McKenzie intersection No. 1 transportation priority for Islanders

The bottleneck at the McKenzie Avenue and Trans-Canada Highway intersection is the top concern cited so far by travellers on Vancouver Island, B.C. Transportation Minister Todd Stone said Tuesday as he invited the public to weigh in on the province’s 10-year transportation plan.

Stone called the intersection a prime candidate for a long-term fix. “There is a significant congestion challenge every single day for the most part that backs traffic up all the way up the Island.”

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He said his ministry is talking to the federal government, and while there has been no guarantee of funding, “I’m hopeful that we’ll be able to bring the feds to the table on this project.”

The cost of a McKenzie overpass could be $80 million to $100 million, said Stone, noting the province has earmarked $3 billion for transportation projects over the next three years.

The public is being asked to outline transportation priorities; comments can be submitted via an online forum from Oct. 14 to Dec. 12. The government is set to roll out the transportation plan early next year.

Since September, parliamentary secretary Jordan Sturdy has met about 70 groups on Vancouver Island, including municipalities, businesses and First Nations. Stone said commuters from Victoria to Campbell River pointed to the McKenzie and Trans-Canada Highway intersection as “the single largest bottleneck on Vancouver Island.”

The Greater Victoria Chamber of Commerce said a McKenzie interchange is vital to the south Island’s economic strength. “No other intersection in the region has a bigger impact on economic activity,” chamber chairman Frank Bourree said Tuesday in a presentation about his group’s priorities going into the municipal election campaign.

He said surveys of chamber members show they want smoother transportation routes for goods and to spend more time with their families and less time in traffic.

The Vital Signs report released Monday by the Victoria Foundation identified the same spot as the most high-risk intersection for crashes on Vancouver Island.

Saanich Mayor Frank Leonard said the number of crashes there underscores the urgency for improvements. “We really are 20 years late,” he said. “When the Island Highway was upgraded [20 years ago], it should have been part of the upgrade.”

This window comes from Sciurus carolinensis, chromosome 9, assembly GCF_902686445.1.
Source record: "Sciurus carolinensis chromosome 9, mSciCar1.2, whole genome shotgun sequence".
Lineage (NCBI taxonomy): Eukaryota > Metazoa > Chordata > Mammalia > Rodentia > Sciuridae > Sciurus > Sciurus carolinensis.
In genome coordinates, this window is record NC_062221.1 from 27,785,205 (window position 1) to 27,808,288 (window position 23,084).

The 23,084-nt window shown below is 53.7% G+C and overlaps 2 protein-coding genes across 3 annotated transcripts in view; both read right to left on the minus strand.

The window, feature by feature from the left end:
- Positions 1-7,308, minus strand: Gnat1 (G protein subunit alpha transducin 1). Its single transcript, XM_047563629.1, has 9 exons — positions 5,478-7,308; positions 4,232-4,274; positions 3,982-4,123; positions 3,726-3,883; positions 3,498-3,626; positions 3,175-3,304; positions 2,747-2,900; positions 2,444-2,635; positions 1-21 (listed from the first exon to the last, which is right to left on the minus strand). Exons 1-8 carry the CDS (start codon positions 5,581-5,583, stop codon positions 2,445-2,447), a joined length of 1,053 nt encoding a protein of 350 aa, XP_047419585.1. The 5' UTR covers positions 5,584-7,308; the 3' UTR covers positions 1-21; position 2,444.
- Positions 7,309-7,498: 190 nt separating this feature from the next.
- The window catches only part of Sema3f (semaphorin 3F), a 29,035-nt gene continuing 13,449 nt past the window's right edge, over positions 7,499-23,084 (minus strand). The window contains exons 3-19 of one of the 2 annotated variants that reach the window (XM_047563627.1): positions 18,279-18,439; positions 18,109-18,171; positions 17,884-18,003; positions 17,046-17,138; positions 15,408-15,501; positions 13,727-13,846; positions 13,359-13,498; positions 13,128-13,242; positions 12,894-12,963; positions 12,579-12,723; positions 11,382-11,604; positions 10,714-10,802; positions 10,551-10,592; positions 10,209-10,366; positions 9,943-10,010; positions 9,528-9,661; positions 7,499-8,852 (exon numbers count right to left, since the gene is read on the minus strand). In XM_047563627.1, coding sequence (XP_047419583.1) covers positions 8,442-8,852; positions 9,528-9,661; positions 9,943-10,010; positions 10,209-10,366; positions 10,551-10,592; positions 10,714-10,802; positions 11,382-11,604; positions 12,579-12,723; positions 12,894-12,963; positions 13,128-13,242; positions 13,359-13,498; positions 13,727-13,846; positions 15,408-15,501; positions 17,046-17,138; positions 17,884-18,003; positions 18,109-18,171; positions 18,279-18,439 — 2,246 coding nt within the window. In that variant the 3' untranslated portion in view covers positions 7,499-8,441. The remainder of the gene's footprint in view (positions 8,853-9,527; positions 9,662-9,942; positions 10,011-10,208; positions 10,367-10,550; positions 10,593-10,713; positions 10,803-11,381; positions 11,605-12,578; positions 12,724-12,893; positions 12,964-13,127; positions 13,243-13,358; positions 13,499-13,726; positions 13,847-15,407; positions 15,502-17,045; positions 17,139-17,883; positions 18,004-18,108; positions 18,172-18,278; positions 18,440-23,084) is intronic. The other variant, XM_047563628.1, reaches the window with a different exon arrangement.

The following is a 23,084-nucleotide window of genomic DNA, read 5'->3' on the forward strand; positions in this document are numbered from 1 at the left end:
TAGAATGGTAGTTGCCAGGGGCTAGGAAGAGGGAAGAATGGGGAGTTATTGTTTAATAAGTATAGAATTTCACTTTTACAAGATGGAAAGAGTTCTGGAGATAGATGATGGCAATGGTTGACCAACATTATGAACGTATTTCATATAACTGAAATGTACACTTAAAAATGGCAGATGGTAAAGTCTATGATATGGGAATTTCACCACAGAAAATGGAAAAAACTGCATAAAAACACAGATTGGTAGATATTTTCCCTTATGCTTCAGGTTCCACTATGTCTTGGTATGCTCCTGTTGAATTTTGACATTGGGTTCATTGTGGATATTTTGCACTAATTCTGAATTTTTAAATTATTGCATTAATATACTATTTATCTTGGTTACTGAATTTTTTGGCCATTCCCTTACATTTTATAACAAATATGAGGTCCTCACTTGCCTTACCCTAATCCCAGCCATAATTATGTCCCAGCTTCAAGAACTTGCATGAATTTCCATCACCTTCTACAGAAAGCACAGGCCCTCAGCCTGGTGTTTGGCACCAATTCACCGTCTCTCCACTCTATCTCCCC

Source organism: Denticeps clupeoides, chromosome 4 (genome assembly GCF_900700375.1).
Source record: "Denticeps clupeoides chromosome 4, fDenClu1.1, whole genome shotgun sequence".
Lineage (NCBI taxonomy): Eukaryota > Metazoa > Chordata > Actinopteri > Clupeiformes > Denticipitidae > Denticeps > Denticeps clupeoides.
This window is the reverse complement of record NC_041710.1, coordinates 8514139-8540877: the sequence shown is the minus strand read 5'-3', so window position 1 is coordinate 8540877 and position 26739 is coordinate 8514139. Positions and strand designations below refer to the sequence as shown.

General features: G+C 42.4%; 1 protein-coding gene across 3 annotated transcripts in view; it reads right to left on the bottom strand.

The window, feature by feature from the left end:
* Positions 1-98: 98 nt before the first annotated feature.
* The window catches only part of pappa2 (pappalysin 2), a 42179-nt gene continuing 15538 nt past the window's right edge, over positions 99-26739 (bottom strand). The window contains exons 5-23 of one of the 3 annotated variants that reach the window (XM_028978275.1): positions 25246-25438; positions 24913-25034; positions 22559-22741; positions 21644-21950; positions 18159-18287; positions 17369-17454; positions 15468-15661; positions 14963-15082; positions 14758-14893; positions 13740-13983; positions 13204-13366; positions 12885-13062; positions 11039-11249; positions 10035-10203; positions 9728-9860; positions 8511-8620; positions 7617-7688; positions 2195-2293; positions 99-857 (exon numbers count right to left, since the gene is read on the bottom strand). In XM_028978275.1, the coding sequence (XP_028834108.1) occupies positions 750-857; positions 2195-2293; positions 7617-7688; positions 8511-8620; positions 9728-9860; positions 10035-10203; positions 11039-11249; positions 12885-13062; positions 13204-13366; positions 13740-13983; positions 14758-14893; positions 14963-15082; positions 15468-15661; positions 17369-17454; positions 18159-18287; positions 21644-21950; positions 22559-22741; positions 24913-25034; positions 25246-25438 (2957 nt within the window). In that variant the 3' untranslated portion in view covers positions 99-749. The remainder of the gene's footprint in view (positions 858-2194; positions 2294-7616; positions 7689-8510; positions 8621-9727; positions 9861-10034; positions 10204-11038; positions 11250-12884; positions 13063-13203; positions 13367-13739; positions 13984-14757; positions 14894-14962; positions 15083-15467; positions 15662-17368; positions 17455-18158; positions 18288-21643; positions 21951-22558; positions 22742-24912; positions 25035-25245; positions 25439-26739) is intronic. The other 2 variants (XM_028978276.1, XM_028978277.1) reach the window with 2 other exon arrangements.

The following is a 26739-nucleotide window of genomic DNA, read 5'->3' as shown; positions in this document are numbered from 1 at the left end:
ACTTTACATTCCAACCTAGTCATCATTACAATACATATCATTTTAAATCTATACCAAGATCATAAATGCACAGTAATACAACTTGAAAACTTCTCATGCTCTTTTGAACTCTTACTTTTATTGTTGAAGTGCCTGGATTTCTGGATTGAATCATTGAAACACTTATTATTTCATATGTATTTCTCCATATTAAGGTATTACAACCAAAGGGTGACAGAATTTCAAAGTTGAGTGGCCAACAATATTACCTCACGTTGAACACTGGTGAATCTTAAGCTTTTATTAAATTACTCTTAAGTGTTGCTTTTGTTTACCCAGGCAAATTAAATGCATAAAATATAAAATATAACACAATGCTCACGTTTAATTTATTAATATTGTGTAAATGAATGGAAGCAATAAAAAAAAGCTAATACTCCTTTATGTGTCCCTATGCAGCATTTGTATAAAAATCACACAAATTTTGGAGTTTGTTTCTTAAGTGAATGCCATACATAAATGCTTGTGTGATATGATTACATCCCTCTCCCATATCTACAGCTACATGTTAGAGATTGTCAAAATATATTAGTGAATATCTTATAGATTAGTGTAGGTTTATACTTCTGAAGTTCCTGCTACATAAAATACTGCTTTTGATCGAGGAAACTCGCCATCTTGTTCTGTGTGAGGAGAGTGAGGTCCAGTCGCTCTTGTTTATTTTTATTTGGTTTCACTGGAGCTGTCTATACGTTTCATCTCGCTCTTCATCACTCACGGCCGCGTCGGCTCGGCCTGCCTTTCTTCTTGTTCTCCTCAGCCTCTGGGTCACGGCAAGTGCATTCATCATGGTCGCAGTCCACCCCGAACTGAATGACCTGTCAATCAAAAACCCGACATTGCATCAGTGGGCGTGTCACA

Leonard said when he identified a McKenzie Avenue overpass as the No. 1 issue during a meeting with Sturdy, he was pleasantly surprised that most other Greater Victoria mayors agreed.

He stressed that public consultation — via townhall meetings, not just online — is key.

“The McTavish interchange is an example of the government moving ahead before the public was consulted,” Leonard said. “And many feel it was a solution that was imposed upon them.”

Transportation discussions could set off a tug-of-war between municipalities vying for funding, with Victoria beating the drum for an immediate upgrade to the Belleville ferry terminal.

Inner Harbour stakeholders have said a Belleville Street terminal upgrade is desperately needed to drive economic growth and attract more visitors.

Ryan Malane, vice-president of marketing for Black Ball Ferry Line, which operates the Coho ferry, said the Ministry of Transportation is aware the aging dock needs to be replaced and has assured the company that’s a priority. “I feel very confident they understand the importance of our link.”

Victoria Mayor Dean Fortin said he doesn’t want the Belleville terminal in the 10-year plan “because we can’t afford to have it buried for 10 years. It’s something that needs an investment now.”

NDP transportation critic Claire Trevena said any transportation plan that leaves out the “mess” of the B.C. Ferries system is short-sighted.

The public can give their input at http://engage.gov.bc.ca/transportationplan/ starting next Tuesday.

kderosa@timescolonist.com


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